Reigning Sixth Woman of the Year returns from suspension…

A More Patient Pierson

Sunday couldn’t come soon enough for Plenette Pierson.

The Shock forward celebrated her 27th birthday on Aug. 31, which also turned out to be the expiration date on probably the longest four-game suspension served in a single professional sports season. She will be back in uniform this Friday against Indiana.

“It seems like I haven’t played in a year but I served my time and did the things I had to do,” Pierson said at practice Tuesday. “I worked with the team and I think I’ve improved myself a little bit. I’m ready to get back out and join these guys.”

Pierson, deemed the instigator of the last-minute scuffle between the Shock and Sparks on July 22, received the longest of 11 suspensions handed down by the league. Because the WNBA’s month-long Olympics layoff began the following week, it took six weeks for Pierson to serve the penalty in its entirety.

While teams and players around the league approached post-break play as a fresh start, Pierson remained tied to past indiscretions. She was barred from the arena for both of Detroit's games last weekend. “It was hard trying to keep mentally focused [in August training sessions] knowing that I’m not going to play, I’m not even allowed to be in the gym, I’m not able to help my teammates,” Pierson said.

Shock head coach Bill Laimbeer said the team shared her frustration. In a sense, it has fortified their championship aspirations as a way to prove they can win no matter the setback. “Plenette’s a very fine teammate. All of her teammates love her a lot and they were upset by what happened to her but you can’t fight city hall,” Laimbeer said. “The players understand now is her time to shine.”

They need her to, perhaps more than at any other time in her four seasons with Detroit. Pierson was named the inaugural WNBA Sixth Woman of the Year in 2007 after helping the Shock win the East despite missing All-Star forward Cheryl Ford for 19 games. Without Pierson and Ford, who suffered a season-ending knee injury in that same July 22 contest, the reigning conference champions have looked vulnerable, winning once in their last four games. In the 82-81 overtime loss at Chicago Sunday, four post players amassed 19 fouls, draining the team’s frontcourt depth. That prompted Laimbeer to mention “Plenette Pierson would have been a big positive for us tonight,” in his postgame remarks.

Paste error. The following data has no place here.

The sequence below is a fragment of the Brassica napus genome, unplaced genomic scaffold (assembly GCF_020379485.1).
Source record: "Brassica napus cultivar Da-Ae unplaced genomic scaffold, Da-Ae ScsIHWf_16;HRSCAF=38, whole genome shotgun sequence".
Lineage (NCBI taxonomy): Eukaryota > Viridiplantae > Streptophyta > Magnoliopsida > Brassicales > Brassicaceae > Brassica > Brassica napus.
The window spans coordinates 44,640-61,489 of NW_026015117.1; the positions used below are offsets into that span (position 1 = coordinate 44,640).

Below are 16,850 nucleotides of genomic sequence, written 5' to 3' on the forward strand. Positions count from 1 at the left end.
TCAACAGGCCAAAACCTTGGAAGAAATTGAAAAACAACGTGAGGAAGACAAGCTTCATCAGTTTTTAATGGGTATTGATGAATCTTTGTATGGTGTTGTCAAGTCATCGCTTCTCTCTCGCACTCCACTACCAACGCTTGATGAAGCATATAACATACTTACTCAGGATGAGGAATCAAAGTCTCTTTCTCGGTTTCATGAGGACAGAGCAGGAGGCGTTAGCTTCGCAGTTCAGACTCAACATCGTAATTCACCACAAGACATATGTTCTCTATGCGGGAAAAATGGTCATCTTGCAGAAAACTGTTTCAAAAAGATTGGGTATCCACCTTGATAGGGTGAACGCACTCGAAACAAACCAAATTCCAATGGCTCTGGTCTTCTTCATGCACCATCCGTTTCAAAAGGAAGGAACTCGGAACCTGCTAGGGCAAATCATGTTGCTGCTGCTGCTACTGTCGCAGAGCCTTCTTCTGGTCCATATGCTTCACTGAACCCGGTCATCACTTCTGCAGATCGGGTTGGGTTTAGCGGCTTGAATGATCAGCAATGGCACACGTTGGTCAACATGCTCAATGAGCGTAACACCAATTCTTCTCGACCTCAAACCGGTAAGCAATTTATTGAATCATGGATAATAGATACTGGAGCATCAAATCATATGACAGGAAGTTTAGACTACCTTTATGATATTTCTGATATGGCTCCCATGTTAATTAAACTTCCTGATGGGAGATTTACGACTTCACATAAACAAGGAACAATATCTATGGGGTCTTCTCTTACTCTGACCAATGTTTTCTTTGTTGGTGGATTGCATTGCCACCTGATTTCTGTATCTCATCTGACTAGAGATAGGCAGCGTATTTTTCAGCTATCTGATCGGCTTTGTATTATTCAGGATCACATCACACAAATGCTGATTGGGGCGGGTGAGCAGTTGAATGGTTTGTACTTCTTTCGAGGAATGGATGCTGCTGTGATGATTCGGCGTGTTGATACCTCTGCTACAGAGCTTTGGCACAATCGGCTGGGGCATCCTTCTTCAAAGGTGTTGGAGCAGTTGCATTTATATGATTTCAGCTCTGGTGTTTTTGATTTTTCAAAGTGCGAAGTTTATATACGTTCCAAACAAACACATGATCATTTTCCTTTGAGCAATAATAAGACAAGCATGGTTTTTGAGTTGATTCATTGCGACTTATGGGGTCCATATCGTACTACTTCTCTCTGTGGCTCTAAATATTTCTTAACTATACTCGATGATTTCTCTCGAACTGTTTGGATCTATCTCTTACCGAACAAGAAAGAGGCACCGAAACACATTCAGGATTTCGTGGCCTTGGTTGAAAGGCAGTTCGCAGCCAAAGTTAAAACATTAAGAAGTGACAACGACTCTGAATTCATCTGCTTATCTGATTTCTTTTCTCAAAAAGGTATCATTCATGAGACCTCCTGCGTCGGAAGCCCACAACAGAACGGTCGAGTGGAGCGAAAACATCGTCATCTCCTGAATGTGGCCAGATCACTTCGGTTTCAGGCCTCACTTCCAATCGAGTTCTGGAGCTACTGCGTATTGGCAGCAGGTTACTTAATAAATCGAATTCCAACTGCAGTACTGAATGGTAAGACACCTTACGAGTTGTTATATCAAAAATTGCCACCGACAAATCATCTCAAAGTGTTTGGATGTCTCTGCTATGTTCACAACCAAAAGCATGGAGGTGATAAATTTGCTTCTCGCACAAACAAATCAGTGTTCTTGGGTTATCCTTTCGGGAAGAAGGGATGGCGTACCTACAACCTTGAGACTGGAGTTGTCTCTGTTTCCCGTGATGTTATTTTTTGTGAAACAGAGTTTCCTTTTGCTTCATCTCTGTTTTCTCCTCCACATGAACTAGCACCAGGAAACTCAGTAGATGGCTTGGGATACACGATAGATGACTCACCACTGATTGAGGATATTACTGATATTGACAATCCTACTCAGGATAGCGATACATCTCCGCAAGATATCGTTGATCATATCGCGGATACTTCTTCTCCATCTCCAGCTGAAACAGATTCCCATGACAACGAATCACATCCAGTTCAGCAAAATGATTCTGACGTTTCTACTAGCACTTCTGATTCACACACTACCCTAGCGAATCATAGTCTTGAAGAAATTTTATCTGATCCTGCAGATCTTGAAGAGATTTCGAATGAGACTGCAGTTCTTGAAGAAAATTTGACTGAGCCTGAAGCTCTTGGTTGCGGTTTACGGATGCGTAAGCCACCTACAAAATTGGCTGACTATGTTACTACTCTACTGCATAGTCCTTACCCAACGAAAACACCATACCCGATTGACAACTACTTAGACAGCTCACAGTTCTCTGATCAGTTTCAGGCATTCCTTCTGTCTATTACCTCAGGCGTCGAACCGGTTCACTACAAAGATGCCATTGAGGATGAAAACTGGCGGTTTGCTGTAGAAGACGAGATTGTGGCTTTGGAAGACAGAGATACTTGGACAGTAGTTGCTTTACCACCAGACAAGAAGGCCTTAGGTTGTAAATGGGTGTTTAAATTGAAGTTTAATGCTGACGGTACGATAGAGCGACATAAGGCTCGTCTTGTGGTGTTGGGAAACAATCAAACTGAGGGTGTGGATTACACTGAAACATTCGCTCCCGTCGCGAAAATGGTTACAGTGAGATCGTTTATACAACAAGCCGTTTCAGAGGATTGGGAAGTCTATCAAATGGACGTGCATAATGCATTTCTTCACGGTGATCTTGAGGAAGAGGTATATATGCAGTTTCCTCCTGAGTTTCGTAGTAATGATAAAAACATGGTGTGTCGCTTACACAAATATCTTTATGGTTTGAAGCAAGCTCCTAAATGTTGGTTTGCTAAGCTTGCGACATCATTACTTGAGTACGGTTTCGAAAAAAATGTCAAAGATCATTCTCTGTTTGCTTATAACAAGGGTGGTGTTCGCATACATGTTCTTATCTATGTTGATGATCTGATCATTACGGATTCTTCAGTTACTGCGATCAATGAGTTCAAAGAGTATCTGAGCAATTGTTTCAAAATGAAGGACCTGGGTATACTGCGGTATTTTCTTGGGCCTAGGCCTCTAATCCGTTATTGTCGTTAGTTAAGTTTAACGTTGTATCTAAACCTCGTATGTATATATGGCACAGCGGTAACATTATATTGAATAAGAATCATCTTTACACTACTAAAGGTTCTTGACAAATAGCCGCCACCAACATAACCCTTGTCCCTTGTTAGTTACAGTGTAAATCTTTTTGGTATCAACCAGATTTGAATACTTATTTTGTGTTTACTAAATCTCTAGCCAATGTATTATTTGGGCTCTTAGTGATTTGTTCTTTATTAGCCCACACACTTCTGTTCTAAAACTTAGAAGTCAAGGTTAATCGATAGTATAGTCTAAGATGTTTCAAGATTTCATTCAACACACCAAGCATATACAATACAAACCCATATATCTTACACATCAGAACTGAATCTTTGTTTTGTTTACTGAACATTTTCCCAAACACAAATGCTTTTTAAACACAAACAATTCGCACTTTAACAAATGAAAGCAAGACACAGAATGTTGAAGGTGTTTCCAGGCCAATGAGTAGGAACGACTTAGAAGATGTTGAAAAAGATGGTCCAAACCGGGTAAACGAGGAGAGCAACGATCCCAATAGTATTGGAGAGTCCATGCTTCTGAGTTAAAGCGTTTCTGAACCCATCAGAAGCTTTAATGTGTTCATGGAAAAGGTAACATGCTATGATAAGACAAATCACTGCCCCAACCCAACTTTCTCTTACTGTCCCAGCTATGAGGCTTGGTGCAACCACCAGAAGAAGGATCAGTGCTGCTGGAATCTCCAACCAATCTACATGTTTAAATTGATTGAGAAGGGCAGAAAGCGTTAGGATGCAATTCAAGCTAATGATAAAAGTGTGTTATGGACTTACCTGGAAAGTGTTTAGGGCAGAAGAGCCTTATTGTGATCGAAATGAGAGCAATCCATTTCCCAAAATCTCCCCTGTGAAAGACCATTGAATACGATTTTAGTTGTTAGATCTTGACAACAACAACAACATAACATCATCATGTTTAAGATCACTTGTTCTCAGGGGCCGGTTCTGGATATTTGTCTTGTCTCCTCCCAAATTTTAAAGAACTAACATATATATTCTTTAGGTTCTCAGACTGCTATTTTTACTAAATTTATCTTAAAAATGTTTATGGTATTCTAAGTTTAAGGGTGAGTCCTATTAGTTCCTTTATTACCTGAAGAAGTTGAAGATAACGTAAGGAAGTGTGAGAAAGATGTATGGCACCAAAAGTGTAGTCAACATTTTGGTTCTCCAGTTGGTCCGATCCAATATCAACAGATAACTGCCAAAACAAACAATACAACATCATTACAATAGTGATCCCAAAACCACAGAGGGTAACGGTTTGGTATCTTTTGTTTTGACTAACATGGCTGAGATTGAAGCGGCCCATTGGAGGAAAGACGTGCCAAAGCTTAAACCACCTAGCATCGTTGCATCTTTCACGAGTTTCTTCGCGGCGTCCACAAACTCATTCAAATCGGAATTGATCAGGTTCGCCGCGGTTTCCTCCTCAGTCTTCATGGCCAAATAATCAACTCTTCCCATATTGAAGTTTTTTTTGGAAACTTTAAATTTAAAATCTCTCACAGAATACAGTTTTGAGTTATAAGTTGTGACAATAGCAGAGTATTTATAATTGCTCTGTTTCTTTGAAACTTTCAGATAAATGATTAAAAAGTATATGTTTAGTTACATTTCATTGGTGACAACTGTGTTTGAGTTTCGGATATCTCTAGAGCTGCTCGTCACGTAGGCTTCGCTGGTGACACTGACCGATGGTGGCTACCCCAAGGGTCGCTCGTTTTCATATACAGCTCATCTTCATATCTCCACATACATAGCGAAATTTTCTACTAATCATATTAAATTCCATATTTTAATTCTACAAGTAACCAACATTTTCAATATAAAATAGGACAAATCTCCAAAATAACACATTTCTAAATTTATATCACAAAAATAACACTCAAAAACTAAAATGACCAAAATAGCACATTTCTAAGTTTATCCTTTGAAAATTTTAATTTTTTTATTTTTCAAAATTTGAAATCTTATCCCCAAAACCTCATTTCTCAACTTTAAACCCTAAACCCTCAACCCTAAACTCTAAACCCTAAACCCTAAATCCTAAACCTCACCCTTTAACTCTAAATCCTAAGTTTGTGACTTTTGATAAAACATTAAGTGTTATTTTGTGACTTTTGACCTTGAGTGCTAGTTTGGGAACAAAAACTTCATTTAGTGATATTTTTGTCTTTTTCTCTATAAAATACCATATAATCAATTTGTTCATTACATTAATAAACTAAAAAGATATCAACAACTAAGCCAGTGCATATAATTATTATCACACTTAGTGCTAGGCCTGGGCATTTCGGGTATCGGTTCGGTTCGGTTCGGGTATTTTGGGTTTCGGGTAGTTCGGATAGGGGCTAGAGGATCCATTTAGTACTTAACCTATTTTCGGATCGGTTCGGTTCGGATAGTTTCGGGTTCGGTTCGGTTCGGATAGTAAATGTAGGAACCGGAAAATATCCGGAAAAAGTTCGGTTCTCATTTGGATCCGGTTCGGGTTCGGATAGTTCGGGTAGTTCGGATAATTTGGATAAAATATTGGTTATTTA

“I’m still going to be the aggressor”

Pierson is averaging 11.4 points and 5.2 rebounds this season, a sliver below her award-winning production of a year ago. She’s also averaging a career-high 3.6 personal fouls per game, and that number is likely to escalate given her newfound notoriety. “One time you have an incident like that, you’re always looked at a little bit differently by the league and referees and we’ve talked with her about that,” said Laimbeer, who had his image shaped by similar incidents in his NBA career.

Pierson, whose physicality in the post irked All-Star forward Penny Taylor and spawned one of the running subplots of last year's WNBA Finals, isn't turning timid now. She proceeds with a cautious relentlessness. “Throughout the game I’m going to have adjust to how the officials are calling but I don’t think I’m going to change my game in any way,” Pierson said. “I’m still going to try to go out there and be the aggressor.”

The balancing act won’t be easy in the heat of battle. Surely there will be some frustrating nights ahead for Pierson, just as there were before July 22. The difference now is she might be better prepared to handle them. This six-week waiting game has honed Pierson’s poise in a way playing on the court never could.

“When you have something like this and you can play, but you can’t play, it just makes you mentally tougher, especially going through this season,” she said. “There may be some touchy calls that may be called on me. I just think it’s going to help me … learn to play through that.”

Pierson also has a new support system in Taj McWilliams-Franklin, a six-time All-Star forward acquired to replace Ford in the starting lineup and allow Pierson to continue coming off the bench. Laimbeer has lauded the 37-year-old for her skill set on the low block and calming leadership presence. With a newly configured frontcourt making its debut with just five regular-season games left, Pierson and the Shock must hit their stride immediately to erase Connecticut’s two-game lead in the East.

“Except for Cheryl [Ford] we have our full complement of players right now. It’s been a while since we’ve been in this position,” said Laimbeer, who has 11 healthy players. “And with Taj knowing the offense now and Plenette and [injured Elaine] Powell coming back, I think we’re ready to make a move.”